The week of May 13, major players are holding events that could shake up the mobile landscape. Here's a sneak peak.
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It's shaping up to be an exciting few days in the mobile industry as overlapping events being held by Nokia, BlackBerry, and Google promise new hardware, new software, and new technologies. All three companies have kept a fairly tight lid on what will be announced, but there's plenty of evidence to point us in the right direction.
Nokia will kick things off early in the morning on May 14 with a press conference in London that will show us what's next for its Lumia smartphones. Currently, Nokia is expected to reveal one new smartphone, code-named Catwalk. The model number will likely be Lumia 930. This device will be similar in many respects to the Lumia 920 and forthcoming Lumia 928, but with some changes to the design.
For starters, the Catwalk will ditch the solid polycarbonate design that Nokia has favored on its high-end devices for the last few years. Instead, it will be assembled from a mix of polycarbonate and aluminum. Adding aluminum will come at the expense of wireless charging, however. The Catwalk will be thinner and lighter than the Lumia 920, which was roundly criticized for its hefty size and weight. It will also feature a more advanced camera, a feature Nokia believes helps differentiate its products. Last, it will be preloaded with the latest version of Windows Phone 8.
(Nokia announced the Verizon-bound Lumia 928 on Friday morning. It will be available beginning May 16. Pricing wasn't announced.)
BlackBerry is holding its annual developer conference, BlackBerry Live, from May 13 to May 16 in Orlando. CEO Thorsten Heins won't hit the keynote stage until 9 a.m. May 14. Few details have leaked about BlackBerry's plans for the week, but there will certainly be news.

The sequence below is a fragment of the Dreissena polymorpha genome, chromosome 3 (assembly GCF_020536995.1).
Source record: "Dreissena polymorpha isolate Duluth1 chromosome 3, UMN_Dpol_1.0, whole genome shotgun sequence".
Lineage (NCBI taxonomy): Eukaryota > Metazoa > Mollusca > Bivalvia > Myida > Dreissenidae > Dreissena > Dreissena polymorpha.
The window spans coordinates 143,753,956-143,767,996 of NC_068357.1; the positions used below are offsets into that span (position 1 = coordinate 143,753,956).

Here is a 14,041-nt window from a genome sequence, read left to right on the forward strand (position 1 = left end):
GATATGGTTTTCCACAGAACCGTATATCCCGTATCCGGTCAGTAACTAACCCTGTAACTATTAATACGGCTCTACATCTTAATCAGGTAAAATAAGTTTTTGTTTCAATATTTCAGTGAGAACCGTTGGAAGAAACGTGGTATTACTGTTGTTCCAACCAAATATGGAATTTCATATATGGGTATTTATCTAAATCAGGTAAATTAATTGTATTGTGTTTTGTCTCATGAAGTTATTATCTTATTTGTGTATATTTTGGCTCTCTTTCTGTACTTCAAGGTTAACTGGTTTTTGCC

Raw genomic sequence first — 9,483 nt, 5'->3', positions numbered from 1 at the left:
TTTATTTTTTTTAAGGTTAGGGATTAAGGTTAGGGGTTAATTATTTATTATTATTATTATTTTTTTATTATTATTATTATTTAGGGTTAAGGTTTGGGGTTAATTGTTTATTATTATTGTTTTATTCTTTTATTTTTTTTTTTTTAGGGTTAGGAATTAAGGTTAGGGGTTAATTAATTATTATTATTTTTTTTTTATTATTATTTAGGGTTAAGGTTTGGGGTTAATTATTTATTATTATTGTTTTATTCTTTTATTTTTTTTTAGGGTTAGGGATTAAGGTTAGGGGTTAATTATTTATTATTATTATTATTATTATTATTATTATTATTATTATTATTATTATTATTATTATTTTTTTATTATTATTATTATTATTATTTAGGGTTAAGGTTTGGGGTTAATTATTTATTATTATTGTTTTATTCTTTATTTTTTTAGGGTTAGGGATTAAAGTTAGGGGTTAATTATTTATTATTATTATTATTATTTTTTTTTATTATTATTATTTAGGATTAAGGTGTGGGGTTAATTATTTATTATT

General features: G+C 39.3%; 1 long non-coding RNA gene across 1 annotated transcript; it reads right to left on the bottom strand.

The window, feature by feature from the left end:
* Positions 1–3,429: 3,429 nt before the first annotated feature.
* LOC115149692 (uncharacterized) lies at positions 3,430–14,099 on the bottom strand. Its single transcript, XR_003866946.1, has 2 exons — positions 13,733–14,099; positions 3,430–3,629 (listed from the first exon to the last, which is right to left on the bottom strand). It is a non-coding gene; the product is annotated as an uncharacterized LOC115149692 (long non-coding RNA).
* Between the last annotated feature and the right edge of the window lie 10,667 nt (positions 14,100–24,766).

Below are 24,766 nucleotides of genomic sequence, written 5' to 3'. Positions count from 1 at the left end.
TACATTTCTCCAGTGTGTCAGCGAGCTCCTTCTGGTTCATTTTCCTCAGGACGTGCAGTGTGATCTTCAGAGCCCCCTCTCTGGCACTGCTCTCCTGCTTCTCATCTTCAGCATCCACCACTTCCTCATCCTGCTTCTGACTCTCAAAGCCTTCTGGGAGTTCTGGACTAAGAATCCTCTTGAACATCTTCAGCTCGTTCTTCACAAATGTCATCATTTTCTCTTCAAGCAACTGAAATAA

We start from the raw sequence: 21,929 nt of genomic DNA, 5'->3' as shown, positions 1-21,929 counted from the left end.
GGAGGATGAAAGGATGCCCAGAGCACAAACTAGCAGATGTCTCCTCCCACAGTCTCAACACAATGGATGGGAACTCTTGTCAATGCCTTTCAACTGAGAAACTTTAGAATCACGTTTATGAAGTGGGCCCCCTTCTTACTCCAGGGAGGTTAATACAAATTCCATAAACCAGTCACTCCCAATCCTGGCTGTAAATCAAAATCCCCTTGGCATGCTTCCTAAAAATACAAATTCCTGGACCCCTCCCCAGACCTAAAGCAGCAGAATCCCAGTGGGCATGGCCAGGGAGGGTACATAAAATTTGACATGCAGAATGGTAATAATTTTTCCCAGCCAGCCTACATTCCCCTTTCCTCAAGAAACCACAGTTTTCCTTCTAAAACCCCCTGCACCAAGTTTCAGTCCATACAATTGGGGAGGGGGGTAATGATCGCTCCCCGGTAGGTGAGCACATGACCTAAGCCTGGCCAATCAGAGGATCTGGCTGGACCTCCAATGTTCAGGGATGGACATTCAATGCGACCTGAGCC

First, it is likely to provide application writers with new tools to create apps for its BlackBerry 10 platform. Though the company has already made mention of a small update to BB10 (BB10.1), BlackBerry will probably talk about new features headed to its fledgling smartphone platform later this year.
On the hardware side, BlackBerry and partners AT&T, Sprint and Verizon Wireless are expected to announce when they'll ship the Q10, the QWERTY-equipped BlackBerry smartphone. Announced earlier this year, the Q10 is on target for a late-May release in the U.S. In terms of new hardware, it is possible the company will roll out some mid-range smartphones, akin to the old Curve line, but chances are about 50-50. There's always hope that BlackBerry will offer some surprises, but that's looking less likely.
Google is going to be behind the real fireworks this week. Its annual Google I/O developer conference kicks off May 15 with a three-hour keynote that will be sure to impress.
The Android operating system is on deck for some new features, though Google isn't expected to provide a completely overhauled version of its smartphone and tablet operating system just yet. Instead of bowing Android 5.0, we're more likely to see Android 4.3, which will add features to the already excellent base of Android 4.2.2 Jelly Bean. What those features are is anyone's guess at this point.
Looking for a new Nexus device? Don't expect to see a Nexus 5 smartphone. Instead, it appears as though the Nexus 4 will see a minor spec update (the addition of LTE 4G) and that's about it. There will be one or two new Nexus tablets, though. First, the Nexus 7 is expected to get a major overhaul, with an improved display, more storage, and a better processor. There's also word that a Samsung-made Nexus 11 tablet will make an appearance.
On the desktop side of the business, Google's Chrome OS will surely get plenty of attention during the keynote. Google has consistently updated its line of Chromebooks, and it is possible that a new low-end laptop will make an appearance at I/O this year. There have been clues of late suggesting that Google will introduce a new version of both Google Maps and Gmail, as well.
Perhaps the one piece of software that's garnering the most pre-I/O attention is Google Babel, or Babble, or Hangouts, or whatever its revised messaging platform will be named. Reports have been coming in for months suggesting that Google plans to unify its messaging services across platforms (Android, Chrome, desktop, etc.) into one product. It will encompass text messaging, instant messaging, video chats and possibly Google Voice features.
The Google I/O keynote will begin at noon on May 15.
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